Fred is another Mellwoodian artist. He is located in Bldg. B #302.
Karen Davis: Tell us what you do and why?
Fred Miller: What? My art is metal sculptures. I primarily use aluminum. I buy the aluminum in sheets, cut the needed pieces, bend and fit them, weld them together using a TIG process, and then finish them with a wire wheel to give a rough texture or with a sanding disc to give a smoother texture with movement.
Why? Numerous types of relationships between both natural and manmade objects may encourage introspection. By their very nature, these relationships have some impermanence about them. While a sense of impermanence is minimal in very stable relationships such as that between a house and its foundation, others show a very pronounced uncertainty, kindle a meditative spirit, or induce an emotional reaction. Contemplating the many possibilities of emotion or change, especially present in tenuous or precarious relationships, gives me a strong sense and appreciation of the present. It is this feeling that I instill in my sculptures. It makes life interesting, gives life value and induces in me a kind of meditative appreciation for the intrinsic worth of relationships, now, at this moment in time.
On the flip side, I also enjoy happy pieces that simply make me smile or feel joyous when I see them. Doesn't everyone like to feel happy?
KD: What other mediums have you worked in besides the aluminum? And if so, was the answer to "why" the same for those mediums? What I'm curious about is whether there is something inherent about aluminum and your processes that induce the meditative/emotional reactions around impermanence and feelings of joy that you mentioned.
FM: I have worked in other mediums. I very much enjoy balancing rocks on top of each other so that they look like they will fall (have attached a picture of a few of them). However it is not something that I want to do as a continuing art focus. I have also worked in wood but for some reason I enjoy metal the most. Welding is a very meditative process requiring constant and extreme focus. When welding a long "bead" I can easily get lost in time. It is only precarious in that it is easy to make a mistake and aluminum is regarded as far more difficult to weld than mild steel or stainless steel. I think I enjoy aluminum because it has a natural bright shine to it that finishes well without painting, it is light weight so large pieces can still be easily moved around, it is strong, and it is challenging to weld. It in itself doesn't necessarily lend itself to happiness, precariousness or impermanence; the pieces have to speak to that. It is just something I enjoy doing.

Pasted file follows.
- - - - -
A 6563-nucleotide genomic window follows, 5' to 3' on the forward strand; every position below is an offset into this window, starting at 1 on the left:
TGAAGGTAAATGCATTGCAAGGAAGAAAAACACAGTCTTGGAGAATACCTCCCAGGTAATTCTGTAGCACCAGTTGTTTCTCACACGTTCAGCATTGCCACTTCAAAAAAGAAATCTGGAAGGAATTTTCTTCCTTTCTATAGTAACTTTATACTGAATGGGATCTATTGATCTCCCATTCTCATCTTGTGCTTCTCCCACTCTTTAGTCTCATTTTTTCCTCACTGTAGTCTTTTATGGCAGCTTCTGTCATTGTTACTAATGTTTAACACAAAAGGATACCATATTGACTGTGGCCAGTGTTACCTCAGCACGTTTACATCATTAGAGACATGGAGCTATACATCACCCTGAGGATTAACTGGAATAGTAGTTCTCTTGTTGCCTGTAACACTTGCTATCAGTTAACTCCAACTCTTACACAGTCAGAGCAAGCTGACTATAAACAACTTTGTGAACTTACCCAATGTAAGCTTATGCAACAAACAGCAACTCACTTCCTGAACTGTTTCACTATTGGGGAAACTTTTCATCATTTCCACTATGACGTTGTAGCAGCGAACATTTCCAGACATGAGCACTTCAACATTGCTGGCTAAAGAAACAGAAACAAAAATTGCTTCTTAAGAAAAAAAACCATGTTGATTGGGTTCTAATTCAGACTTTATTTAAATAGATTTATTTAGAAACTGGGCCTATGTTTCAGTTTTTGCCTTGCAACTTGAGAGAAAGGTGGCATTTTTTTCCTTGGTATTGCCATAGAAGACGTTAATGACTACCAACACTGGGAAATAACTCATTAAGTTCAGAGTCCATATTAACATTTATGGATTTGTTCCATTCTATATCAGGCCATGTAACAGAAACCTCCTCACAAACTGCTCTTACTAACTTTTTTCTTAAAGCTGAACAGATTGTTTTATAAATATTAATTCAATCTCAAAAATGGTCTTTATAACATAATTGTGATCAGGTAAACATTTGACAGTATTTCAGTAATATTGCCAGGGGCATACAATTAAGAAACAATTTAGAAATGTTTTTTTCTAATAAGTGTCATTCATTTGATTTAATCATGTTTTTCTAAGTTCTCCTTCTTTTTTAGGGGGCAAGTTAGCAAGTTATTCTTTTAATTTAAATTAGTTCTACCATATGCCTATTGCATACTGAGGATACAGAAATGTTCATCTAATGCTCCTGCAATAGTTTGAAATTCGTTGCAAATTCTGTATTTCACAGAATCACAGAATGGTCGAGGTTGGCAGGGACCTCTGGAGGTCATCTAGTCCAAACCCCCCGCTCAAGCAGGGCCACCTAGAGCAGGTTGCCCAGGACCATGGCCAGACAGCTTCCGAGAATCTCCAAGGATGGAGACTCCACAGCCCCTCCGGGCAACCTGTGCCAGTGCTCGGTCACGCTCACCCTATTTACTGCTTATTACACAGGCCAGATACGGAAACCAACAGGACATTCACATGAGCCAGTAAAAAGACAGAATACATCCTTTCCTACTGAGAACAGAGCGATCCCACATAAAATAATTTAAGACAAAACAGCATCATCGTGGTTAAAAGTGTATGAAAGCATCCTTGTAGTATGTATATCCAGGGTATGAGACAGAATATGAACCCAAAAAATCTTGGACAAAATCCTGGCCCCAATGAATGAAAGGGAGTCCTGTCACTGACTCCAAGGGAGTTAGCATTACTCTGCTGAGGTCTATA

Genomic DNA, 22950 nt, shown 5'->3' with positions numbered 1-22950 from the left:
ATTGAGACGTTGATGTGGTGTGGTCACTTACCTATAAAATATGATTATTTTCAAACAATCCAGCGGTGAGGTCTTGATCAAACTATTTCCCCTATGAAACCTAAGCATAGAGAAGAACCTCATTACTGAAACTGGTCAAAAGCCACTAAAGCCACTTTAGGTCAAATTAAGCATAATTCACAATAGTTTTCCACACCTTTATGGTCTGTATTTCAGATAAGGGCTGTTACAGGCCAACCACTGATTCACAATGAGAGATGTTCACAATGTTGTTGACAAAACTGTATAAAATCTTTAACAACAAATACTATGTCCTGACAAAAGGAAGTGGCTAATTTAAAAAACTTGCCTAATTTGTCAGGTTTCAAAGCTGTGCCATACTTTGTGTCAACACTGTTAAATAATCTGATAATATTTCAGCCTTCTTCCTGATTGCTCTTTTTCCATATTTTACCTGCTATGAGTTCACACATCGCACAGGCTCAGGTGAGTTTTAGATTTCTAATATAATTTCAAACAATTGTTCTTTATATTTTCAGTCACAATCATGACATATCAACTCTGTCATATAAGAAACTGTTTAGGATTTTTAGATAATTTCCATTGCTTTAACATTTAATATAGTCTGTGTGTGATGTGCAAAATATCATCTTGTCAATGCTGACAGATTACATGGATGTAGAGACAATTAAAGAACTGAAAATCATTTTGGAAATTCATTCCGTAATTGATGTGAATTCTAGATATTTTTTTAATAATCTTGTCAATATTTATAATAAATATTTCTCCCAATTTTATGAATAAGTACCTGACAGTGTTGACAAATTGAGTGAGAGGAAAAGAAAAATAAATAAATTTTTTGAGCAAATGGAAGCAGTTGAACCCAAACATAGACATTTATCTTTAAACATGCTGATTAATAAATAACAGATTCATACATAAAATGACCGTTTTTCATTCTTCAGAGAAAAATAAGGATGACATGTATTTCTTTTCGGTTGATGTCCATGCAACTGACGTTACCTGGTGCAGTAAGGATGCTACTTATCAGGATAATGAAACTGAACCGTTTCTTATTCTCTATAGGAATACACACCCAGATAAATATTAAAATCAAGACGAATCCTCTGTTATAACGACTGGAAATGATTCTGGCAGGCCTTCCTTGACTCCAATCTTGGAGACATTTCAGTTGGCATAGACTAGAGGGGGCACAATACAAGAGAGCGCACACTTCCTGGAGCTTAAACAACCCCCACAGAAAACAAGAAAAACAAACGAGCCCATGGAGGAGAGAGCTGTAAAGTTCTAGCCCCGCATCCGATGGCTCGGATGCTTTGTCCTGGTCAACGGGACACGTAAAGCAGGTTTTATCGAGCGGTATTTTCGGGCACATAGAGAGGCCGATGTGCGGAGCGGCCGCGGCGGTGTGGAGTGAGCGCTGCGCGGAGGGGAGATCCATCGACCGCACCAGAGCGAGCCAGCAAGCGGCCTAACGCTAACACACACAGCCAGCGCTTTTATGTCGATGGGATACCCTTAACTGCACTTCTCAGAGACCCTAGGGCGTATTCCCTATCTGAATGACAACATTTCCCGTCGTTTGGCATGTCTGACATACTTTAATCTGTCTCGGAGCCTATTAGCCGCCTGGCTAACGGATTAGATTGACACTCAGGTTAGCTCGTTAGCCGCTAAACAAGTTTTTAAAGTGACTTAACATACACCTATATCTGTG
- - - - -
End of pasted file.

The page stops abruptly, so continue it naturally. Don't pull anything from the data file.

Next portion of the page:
KD: Tell us about the "well" you draw from for inspiration and design ideas; and along those same lines, share how ideas go from inside your mind to a finished piece.
FM: You are making this "little interview" very deep but I will give it a try. Inspirations come from my life, past and present. I think about things that give or gave me joy and why that was. Often it was a precarious circumstance or it might have been reflective. For instance, as a child I loved to run down hills and I think that love reflected the feeling of tremendous speed I felt while at the same time tetering on a disastrous fall. I have a few pieces that follow that theme (on the stage at Mellwood). I have always loved to cross a stream by running across rocks that would make for a dry crossing, jumping from one to the next without a planned route. That is also a precarious feeling that when successful, makes you happy to be alive. I have a piece that portrays this; it is a child in the act of landing on a rock after jumping. I tend to notice balances in nature (stable mountains vs rock slides; still ponds vs roaring streams, yoga poses that seem to defy nature or body flexibility, interactions among people that may be conflicts or very harmonious) and I try to put these thoughts into an art piece. I love to laugh and to make people happy and a few of my "happy man face" pieces as well as my whimsical pieces reflect that feeling. Sometimes the idea spontaneously lends itself to an art work, sometimes I have to think about how to portray that idea. I don't know what else to say; life just happens.